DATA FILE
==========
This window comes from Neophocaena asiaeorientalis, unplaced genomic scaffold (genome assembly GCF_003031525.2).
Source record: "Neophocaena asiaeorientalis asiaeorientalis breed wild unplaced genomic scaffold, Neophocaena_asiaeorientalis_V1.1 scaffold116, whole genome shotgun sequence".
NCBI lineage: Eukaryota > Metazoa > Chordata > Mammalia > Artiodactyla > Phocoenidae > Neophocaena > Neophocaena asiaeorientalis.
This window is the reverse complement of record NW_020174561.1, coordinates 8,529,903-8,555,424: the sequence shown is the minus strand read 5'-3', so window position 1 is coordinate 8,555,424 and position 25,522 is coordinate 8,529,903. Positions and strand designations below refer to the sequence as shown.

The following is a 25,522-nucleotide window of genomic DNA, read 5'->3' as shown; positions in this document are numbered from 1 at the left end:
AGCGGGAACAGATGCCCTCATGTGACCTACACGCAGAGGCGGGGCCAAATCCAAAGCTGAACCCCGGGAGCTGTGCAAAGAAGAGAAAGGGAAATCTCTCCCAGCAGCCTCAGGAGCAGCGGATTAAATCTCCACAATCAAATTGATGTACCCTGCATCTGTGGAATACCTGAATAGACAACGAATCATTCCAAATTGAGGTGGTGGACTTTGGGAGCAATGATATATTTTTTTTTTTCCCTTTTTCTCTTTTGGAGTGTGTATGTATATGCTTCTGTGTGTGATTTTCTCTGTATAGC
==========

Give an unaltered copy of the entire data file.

This window comes from Neophocaena asiaeorientalis, unplaced genomic scaffold (genome assembly GCF_003031525.2).
Source record: "Neophocaena asiaeorientalis asiaeorientalis breed wild unplaced genomic scaffold, Neophocaena_asiaeorientalis_V1.1 scaffold116, whole genome shotgun sequence".
NCBI lineage: Eukaryota > Metazoa > Chordata > Mammalia > Artiodactyla > Phocoenidae > Neophocaena > Neophocaena asiaeorientalis.
This window is the reverse complement of record NW_020174561.1, coordinates 8,529,903-8,555,424: the sequence shown is the minus strand read 5'-3', so window position 1 is coordinate 8,555,424 and position 25,522 is coordinate 8,529,903. Positions and strand designations below refer to the sequence as shown.

The following is a 25,522-nucleotide window of genomic DNA, read 5'->3' as shown; positions in this document are numbered from 1 at the left end:
AGCGGGAACAGATGCCCTCATGTGACCTACACGCAGAGGCGGGGCCAAATCCAAAGCTGAACCCCGGGAGCTGTGCAAAGAAGAGAAAGGGAAATCTCTCCCAGCAGCCTCAGGAGCAGCGGATTAAATCTCCACAATCAAATTGATGTACCCTGCATCTGTGGAATACCTGAATAGACAACGAATCATTCCAAATTGAGGTGGTGGACTTTGGGAGCAATGATATATTTTTTTTTTTCCCTTTTTCTCTTTTGGAGTGTGTATGTATATGCTTCTGTGTGTGATTTTCTCTGTATAGC